Wonder of wonder, miracle of miracles, there is no one in the middle seat, so Chaim, my seat mate, and I get to stretch out. It’s awesome. So far I’ve watched “Remember the Titans,” which never fails to make me cry, and half of “The Backup Plan” with J-Lo (!) until it turned into French. All the movies on here have one channel in English and one in French, both with Hebrew subtitles, which I find slightly strange. I guess more movies are dubbed into French than into Hebrew. I’m just glad they have them in English.

It is very weird being in an environment where I don’t speak the language AT ALL. They tend to make most announcements in Hebrew then English, but some are just in Hebrew. I hope they aren’t saying anything I need to know. I just keep telling myself to remember how much I don’t know now, so I can dazzle myself when I fly back with my awesome understanding. The guy next to me, Chaim (or Chaim Potock, as I think of him,) asked if I spoke Hebrew. I said no, and he said: “You’re going to Israel. You should speak Hebrew.” I was like, thanks for the opinion, Chaim. Way to be useful. Just, thanks.

However, the good thing about this flight is that they served us food! Real airplane food! And it was pretty good too. I was happy. There was a brownie. And hummus, shocker, but with nothing to dip in it. I was confused. It was Sabra hummus though, so that was fun. Good bread.

I think there is youth group here on their way to Israel. They are going into their senior year of high school, and are, as you expect, rather annoying. Two of the guys were talking about what they would do if they came home and their dog started talking. One guy said: “I’d literally shit my pants, and then beat up my dog.” What a winner.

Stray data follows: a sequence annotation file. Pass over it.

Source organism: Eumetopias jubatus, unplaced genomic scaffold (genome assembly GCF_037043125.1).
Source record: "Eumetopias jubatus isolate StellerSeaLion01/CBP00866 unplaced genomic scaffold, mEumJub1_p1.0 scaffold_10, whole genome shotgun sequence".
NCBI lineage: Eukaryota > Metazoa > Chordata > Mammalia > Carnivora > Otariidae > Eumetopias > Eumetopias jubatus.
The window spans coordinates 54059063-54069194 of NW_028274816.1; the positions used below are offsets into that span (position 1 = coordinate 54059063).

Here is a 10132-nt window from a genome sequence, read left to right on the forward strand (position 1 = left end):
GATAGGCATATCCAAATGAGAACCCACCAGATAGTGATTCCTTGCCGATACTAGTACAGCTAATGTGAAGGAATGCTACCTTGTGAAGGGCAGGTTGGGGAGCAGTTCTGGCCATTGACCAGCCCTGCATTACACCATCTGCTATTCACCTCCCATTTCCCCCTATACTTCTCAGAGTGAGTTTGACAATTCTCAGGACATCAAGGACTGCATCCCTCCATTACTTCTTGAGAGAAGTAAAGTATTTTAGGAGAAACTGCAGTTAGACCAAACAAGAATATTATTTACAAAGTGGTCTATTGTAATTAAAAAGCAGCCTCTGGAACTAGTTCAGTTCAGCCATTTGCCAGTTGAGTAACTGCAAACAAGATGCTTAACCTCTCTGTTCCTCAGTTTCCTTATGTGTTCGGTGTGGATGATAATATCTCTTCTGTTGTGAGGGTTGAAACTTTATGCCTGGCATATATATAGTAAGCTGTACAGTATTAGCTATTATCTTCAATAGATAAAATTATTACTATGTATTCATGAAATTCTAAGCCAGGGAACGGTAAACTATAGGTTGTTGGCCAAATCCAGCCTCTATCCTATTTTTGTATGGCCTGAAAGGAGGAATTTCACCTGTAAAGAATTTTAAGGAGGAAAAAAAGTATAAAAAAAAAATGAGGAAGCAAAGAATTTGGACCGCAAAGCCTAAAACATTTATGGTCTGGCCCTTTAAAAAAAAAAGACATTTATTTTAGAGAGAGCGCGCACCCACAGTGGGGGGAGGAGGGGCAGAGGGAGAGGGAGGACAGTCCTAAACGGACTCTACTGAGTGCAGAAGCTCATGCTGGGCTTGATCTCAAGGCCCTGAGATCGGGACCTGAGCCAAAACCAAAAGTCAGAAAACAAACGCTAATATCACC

Well, they have turned the lights on and are starting to serve “breakfast” (WHAT TIME IS IT???) so I should put this away. Hopefully the rest of this flight goes quickly, and there is actually someone there to meet me from Tikkun Olam! And hopefully I get through customs without any hiccups. I’m sorry I don’t speak Hebrew, future customs person! If you let me in, I will! I promise!

P.S. Odd fact: yesterday (WHAT DAY IS IT???) when I was using the coinstar machine to make all my coins turn into real money, I found one South African penny and one restaurant token for a place in Indiana. It was strange.


  1. Did you tell them about the orange on our seder plate?

  2. Yeah, why don't you speak Hebrew, you slacker?

  3. I did not tell them about the orange. I figured that would get me a round trip ticket back to our house. although it took me a while to remember what else is on the seder plate.

  4. The Hebrew announcements were probably for all the Israelis doing inappropriate things, like blocking the galley. Lol.

    They only dub children's movies and TV shows into Hebrew. Otherwise, they just show them in their original language with Hebrew subtitles. Should make watching American and British and Aussie TV shows quite pleasant for you. :)